In excellent news for the future of genomics in Victoria, Melbourne Genomics member organisations have attracted over $27 million in grants through the 2020 Genomics Health Futures Mission.

In total, more than $30 million in genomics grants has gone directly into Victoria. Federal Health Minister Greg Hunt announced the funding last week as part of a raft of grants from the $20 billion Medical Research Future Fund.

Four Melbourne Genomics-backed projects received a total of $12 million to continue research into the clinical application of genomics.

Projects growing from Melbourne Genomics work

The KidGen National Kidney Genomics Program received $3 million in funding to conduct research into improving genomic outcomes for Australian families with genetic kidney disease. This program stemmed from the Melbourne Genomics Genetic Kidney Disease Clinical Project.

The Australian Undiagnosed Diseases Network, which grew from the Melbourne Genomics Childhood Syndromes Project, received $3 million for an internationally-networked national approach for transforming diagnosis for individuals living with rare diseases.

Projects that currently include Melbourne Genomics

A national large-scale program to increase rare disease diagnosis through re-analysis also received $3 million in funding. This funding builds upon earlier successful projects including the Melbourne Genomics Complex Care ‘Rapids’ study and our follow-up study to re-analyse genomic data, which saw more children receive a diagnosis.

Similarly, the success of the Melbourne Genomics Bone Marrow Failure Clinical Project resulted in $3 million in funding for a study into diagnosis, discovery and novel phenotype characterisation using multimodal genomics in patients with inherited bone marrow failure and related disorders. Our clinical system GenoVic will be used to support testing and ensure data is available for research.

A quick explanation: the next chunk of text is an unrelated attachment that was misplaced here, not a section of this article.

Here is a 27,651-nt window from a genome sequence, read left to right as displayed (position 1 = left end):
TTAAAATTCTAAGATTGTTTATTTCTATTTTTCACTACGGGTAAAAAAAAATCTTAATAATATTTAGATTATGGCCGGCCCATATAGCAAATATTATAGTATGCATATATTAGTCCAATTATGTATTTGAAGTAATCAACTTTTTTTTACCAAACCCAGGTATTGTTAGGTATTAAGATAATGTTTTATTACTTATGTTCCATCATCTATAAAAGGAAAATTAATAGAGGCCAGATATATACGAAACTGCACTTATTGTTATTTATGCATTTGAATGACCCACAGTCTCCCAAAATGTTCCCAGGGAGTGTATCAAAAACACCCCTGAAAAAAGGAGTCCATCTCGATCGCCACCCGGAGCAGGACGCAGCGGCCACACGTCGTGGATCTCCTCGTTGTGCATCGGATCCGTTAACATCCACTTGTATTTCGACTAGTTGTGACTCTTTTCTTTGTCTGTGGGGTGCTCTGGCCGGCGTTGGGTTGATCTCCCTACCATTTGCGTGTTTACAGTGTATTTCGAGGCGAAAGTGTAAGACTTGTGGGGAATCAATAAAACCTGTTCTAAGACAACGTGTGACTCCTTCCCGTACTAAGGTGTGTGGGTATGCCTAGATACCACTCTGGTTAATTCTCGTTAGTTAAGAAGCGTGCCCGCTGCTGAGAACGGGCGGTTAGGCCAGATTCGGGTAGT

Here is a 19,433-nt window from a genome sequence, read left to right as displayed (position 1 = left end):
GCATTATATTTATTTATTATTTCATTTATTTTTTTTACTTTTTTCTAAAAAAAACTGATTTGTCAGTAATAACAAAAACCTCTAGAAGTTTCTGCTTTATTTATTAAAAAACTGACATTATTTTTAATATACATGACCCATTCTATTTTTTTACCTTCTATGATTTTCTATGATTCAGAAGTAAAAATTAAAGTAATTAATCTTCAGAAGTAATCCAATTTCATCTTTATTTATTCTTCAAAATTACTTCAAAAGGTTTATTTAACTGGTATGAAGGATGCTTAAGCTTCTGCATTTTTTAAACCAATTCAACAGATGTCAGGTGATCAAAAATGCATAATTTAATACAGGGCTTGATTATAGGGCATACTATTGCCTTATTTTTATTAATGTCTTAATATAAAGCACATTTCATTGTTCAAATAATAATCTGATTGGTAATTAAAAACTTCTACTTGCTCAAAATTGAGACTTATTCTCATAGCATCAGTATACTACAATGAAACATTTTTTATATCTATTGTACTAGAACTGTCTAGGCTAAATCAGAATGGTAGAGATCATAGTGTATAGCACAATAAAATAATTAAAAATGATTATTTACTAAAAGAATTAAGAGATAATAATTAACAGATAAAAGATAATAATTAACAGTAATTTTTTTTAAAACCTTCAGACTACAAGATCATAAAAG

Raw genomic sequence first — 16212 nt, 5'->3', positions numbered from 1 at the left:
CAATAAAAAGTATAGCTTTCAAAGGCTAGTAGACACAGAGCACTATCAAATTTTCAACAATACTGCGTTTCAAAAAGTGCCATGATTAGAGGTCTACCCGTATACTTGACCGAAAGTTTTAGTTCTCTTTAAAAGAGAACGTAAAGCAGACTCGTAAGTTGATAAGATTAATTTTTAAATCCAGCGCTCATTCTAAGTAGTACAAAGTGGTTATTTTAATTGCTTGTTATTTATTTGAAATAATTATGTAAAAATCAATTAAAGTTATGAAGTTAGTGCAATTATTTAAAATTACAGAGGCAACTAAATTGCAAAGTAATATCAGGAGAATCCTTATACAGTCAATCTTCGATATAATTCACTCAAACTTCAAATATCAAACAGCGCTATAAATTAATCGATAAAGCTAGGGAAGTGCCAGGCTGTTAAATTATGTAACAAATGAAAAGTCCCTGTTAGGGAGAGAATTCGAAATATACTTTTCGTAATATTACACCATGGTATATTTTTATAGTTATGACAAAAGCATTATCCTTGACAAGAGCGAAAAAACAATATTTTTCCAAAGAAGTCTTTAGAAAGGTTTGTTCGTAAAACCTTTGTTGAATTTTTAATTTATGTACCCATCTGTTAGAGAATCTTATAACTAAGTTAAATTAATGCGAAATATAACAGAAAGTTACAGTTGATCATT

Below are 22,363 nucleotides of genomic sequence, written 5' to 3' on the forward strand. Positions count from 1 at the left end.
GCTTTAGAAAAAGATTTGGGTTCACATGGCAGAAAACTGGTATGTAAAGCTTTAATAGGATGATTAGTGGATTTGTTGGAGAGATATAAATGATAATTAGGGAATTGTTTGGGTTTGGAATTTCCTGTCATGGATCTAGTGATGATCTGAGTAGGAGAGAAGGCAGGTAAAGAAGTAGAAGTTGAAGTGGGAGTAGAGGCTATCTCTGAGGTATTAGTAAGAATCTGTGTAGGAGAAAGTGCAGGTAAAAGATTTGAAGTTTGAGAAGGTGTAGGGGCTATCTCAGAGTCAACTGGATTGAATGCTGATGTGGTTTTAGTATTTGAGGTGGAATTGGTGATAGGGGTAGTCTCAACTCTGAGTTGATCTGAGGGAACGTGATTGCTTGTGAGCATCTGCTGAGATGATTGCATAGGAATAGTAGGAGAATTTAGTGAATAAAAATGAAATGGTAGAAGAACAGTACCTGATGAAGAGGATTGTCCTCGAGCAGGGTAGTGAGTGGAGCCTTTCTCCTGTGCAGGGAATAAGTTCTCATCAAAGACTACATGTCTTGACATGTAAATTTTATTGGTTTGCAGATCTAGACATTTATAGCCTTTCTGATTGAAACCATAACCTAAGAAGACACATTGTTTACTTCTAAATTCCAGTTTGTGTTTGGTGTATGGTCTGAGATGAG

“These projects will mean even more people with rare disease or cancer will receive a diagnosis. We’ve seen how this can change care and save lives,” said Melbourne Genomics Executive Director Clara Gaff. “Congratulations to the teams behind all the projects funded in this round.”

With support from the Victorian Government, Melbourne Genomics Health Alliance has delivered clinical projects on the use of genomics for 16 medical conditions. The Alliance will continue to work to ensure genomic medicine is available to benefit all Victorians when they need it in our third and final program of work.

For the full list of successful projects, read the media release from the Federal Department of Health here.


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Melbourne Genomics acknowledges the Wurundjeri people of the Kulin Nation, on whose lands we work, and all First Nations peoples across Victoria. We pay respect to Elders past and present. We also acknowledge the First Nations health professionals, researchers and leaders who are shaping the future of genomic medicine.

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